PracticeLink Magazine

Spring 2018

The career development quarterly for physicians of all specialties, PracticeLink Magazine provides readers with feature articles, compensation stats, helpful job search tips—as well as recruitment ads from organizations across the U.S.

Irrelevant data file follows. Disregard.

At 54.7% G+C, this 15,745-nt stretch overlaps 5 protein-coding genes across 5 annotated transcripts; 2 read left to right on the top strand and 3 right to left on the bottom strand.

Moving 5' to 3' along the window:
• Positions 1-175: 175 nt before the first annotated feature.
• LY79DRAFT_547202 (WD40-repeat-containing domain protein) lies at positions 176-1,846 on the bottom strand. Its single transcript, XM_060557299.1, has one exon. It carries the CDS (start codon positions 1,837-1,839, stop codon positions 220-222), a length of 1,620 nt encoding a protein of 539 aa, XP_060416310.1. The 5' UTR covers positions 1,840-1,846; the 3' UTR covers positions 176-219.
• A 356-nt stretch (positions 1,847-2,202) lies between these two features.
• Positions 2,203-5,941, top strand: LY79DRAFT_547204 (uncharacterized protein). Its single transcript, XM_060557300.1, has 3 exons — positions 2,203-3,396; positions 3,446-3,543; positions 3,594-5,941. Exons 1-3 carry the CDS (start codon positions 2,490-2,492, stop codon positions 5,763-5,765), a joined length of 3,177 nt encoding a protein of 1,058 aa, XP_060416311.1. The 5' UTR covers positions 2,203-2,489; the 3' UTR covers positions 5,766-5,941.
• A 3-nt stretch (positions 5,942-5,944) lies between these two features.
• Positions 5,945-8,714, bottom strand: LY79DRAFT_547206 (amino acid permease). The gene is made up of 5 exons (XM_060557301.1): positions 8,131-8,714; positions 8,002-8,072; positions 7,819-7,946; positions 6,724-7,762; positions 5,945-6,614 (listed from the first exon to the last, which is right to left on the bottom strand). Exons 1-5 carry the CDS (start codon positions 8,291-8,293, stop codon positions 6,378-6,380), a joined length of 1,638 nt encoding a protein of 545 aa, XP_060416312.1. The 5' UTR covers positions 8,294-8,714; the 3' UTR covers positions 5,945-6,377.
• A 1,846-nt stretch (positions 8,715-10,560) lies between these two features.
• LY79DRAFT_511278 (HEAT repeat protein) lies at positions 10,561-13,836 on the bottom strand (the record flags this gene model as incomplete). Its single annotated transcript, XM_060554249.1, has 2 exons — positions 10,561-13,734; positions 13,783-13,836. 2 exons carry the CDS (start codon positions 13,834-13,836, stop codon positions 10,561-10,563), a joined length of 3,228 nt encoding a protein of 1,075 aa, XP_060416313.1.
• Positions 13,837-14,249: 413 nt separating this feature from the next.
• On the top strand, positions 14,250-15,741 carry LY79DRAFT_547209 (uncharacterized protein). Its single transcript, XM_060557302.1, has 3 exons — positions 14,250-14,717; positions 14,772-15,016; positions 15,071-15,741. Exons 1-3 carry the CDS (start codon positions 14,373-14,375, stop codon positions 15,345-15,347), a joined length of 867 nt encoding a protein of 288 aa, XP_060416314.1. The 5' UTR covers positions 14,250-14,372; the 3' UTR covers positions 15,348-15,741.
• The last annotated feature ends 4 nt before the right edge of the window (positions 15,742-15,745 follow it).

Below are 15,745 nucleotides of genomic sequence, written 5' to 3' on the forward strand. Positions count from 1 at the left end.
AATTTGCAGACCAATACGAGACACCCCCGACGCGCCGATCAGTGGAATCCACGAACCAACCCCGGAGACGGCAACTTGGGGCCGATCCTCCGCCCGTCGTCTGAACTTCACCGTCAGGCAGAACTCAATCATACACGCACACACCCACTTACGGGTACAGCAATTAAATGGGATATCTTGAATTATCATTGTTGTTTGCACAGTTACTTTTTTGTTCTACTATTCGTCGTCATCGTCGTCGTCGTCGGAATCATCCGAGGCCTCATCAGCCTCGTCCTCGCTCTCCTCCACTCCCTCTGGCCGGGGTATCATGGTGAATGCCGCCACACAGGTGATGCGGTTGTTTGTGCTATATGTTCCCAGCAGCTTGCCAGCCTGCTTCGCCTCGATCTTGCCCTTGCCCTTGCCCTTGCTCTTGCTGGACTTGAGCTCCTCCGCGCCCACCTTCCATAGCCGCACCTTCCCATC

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34 S PRIN g 2018 PracticeLink.com ▼ T HE J OB S E A r CH ISSUE D E P A R T M E N T S Reform Recap J e FF a TKINS o N a n update on the opioid epidemic As record numbers of Americans die, projects (and prosecutions) emerge. a PP ro XIM a T e LY 64,000 P eo PL e DI e D in the u .S. in 2016 from opioid overdoses — a four-fold increase from 2000. That compares with 40,000 deaths in motor vehicle accidents in 2016. Drug overdoses are the leading cause of death of Americans under age 50. The rate of deaths from opioid overdose has increased so much that it is responsible for a 2.5-month reduction of average life expectancy for Americans between 2000 and 2015 after several years in which average life expectancy was increasing. According to data from the Centers for Disease Control and Prevention (CDC), the states with the highest death rates from opioids are in Appalachia, New England and the Southwest. Precise, current data on drug overdoses is not possible to obtain because of the delays by medical examiners in determining the cause of death and submitting data to the CDC. Toxicology reports often take several months to process. Blame for the crisis Drug companies and the insurance industries have received part of the blame for the opioid crisis. Beginning in the 1990s, drug companies increased funding for organizations and CM e programs to encourage the expanded use of opioids. Spending on opioids increased by more than 40 percent between 2006 and 2010. Insurance companies often preferred to pay for comparatively cheap drugs rather than alternate therapies and interdisciplinary pain clinics. Murder conviction for physician In egregious cases, a physician's involvement in opioid abuse can lead to criminal penalties. In 2016, a California general practitioner, Hsiu-Ying "Lisa" Tseng, was sentenced to 30 years to life in prison following her conviction for second-degree murder in the deaths of three patients. She also was found guilty on more than 12 counts of illegally prescribing drugs. One of the patients who died of an overdose of drugs prescribed by Tseng traveled more than 300 miles with friends to obtain prescriptions from the physician. The federal government is stepping up its efort to pu nish over-prescription of painkillers. In 2017, Attorney General Jeff Sessions announced funding for 12 experienced Assistant United States

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